A final will is among the most important documents you may ever create. In it, you can let everyone you love know what you intend to happen to your estate after you die.
Unfortunately, well-meaning family members who believe you may have lacked the sound mind to create a valid will may question your decisions. If you anticipate a relative raising a challenge over your testamentary capacity, you may be able to prevent it with a few proactive measures.
What is testamentary capacity?
It means you have the mental ability to make decisions about your estate and include them in your will. Most states, including New Jersey, automatically assume testators are mentally competent.
The only time courts question testamentary capacity is when someone claims a testator was incompetent. When that happens, the following must be shown to prove the will is valid.
- Comprehended they were signing a will and understood its legal implications
- Understood the nature and extent of the assets included in the will
- Knew the extent of their heirs and beneficiaries and why they distributed their assets in a specific way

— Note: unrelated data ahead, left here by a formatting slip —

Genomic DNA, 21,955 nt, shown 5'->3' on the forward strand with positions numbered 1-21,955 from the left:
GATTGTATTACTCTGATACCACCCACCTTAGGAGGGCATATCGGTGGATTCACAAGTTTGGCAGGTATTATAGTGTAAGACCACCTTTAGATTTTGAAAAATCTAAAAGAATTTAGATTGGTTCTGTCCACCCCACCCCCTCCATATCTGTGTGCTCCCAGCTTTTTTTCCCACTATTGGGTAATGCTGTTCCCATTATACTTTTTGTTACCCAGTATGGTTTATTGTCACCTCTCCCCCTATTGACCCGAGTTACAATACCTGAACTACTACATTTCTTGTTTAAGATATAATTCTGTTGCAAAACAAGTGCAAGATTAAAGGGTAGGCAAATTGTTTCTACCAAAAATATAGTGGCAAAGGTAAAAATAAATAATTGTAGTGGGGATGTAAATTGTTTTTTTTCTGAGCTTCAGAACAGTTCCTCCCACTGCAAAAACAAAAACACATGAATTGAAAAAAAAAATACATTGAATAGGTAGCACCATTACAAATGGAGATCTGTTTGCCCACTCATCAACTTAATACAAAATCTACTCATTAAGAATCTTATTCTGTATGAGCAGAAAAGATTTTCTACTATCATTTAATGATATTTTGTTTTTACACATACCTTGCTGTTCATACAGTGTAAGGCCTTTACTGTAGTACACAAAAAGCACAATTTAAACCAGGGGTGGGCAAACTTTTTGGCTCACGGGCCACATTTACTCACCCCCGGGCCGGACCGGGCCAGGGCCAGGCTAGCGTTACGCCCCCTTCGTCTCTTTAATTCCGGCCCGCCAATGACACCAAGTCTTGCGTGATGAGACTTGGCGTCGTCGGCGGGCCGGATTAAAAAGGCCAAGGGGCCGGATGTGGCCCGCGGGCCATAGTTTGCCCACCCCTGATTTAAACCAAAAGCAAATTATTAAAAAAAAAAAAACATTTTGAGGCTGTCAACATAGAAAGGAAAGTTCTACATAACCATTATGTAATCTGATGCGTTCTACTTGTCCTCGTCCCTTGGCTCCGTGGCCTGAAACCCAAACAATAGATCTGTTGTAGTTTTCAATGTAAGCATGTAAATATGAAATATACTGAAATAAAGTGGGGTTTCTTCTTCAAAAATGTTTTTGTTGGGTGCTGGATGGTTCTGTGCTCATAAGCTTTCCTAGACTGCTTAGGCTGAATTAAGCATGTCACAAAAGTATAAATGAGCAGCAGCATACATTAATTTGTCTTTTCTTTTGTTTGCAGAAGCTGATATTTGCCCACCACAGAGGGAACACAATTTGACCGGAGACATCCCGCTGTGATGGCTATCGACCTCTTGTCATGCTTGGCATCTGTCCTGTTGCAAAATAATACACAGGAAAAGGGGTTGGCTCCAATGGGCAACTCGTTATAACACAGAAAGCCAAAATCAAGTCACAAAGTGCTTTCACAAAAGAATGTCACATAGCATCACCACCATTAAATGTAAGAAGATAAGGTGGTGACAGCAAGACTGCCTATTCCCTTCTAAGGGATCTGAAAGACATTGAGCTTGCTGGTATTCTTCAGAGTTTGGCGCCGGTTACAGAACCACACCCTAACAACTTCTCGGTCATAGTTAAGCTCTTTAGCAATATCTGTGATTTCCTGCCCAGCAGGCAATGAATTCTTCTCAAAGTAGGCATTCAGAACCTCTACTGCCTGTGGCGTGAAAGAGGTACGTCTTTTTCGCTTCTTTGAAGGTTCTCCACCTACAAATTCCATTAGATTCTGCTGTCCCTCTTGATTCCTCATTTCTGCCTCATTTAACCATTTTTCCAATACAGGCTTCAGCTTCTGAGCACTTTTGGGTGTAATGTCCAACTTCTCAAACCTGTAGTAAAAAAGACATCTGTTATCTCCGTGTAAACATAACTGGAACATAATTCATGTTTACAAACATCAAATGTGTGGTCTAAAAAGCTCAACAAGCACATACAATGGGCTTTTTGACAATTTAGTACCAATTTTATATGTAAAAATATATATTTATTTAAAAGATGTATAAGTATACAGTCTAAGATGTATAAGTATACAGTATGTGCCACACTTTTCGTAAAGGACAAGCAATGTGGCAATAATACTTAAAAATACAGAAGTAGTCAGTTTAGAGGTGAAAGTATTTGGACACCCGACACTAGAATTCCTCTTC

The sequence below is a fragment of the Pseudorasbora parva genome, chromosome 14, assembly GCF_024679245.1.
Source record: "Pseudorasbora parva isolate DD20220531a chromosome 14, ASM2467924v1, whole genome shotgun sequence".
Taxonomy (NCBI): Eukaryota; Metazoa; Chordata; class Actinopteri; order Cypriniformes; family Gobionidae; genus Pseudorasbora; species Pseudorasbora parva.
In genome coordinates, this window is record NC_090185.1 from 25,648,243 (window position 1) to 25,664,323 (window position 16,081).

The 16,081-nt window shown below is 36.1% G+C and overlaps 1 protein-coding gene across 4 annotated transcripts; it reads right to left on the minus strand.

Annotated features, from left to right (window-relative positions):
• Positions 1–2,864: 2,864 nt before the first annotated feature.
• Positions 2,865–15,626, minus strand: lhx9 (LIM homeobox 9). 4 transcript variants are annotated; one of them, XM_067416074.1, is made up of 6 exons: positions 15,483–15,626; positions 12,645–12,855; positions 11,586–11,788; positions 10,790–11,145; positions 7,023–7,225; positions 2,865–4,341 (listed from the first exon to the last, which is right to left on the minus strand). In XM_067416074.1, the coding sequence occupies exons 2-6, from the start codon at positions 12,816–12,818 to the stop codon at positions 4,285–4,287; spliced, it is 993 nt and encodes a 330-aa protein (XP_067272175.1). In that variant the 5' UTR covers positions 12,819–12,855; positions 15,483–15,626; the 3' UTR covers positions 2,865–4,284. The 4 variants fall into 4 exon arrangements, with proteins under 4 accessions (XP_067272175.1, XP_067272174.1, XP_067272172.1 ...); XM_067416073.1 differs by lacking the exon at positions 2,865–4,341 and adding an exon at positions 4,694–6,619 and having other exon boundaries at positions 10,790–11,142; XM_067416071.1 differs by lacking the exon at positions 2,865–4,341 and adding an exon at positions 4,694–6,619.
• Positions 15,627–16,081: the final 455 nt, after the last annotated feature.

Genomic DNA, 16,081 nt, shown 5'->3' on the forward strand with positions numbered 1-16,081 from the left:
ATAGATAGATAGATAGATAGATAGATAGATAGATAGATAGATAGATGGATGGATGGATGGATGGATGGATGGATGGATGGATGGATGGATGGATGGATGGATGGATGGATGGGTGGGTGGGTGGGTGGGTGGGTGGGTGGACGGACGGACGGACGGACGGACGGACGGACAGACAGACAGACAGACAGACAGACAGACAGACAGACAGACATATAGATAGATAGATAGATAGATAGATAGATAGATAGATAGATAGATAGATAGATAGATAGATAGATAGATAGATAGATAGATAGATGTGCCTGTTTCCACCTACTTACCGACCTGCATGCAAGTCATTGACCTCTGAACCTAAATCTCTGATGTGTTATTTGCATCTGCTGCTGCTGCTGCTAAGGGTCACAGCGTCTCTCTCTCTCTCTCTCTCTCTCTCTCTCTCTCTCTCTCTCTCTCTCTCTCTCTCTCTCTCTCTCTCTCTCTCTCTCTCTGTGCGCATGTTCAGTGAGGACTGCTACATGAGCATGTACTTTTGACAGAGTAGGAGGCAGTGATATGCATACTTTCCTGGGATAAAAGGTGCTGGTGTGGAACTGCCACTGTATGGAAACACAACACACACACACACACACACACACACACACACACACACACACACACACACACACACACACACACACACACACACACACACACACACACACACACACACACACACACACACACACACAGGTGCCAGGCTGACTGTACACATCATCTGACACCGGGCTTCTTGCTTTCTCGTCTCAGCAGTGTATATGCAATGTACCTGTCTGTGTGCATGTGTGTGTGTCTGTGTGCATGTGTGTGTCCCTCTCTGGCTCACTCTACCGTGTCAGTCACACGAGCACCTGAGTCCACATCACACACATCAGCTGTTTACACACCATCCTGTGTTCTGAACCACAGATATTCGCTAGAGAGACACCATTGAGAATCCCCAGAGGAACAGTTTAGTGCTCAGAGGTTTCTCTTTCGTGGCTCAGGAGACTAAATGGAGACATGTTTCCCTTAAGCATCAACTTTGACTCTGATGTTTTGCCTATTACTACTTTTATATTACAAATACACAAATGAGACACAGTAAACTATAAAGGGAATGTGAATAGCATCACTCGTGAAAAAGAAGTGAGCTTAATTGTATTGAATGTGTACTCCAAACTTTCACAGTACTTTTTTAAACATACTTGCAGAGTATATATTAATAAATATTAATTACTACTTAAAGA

If the will is questioned, the court will also want to rule out the possibility that you have an advanced stage of dementia or a mental disorder that could have impeded your judgment.
How can you prove testamentary capacity?
You may be wondering how you can prove your mental ability to make sound decisions after your death. The tips below may help.
- Get regular medical evaluations from someone who understands mental capacity
- Explain your asset distribution decisions in writing by including a letter of intent
- Tell your estate planning representative about your concerns and ask for guidance in preventing a will contest
When you are well informed about making an “airtight” will and other estate documents, you can rest easy knowing your final wishes will be followed.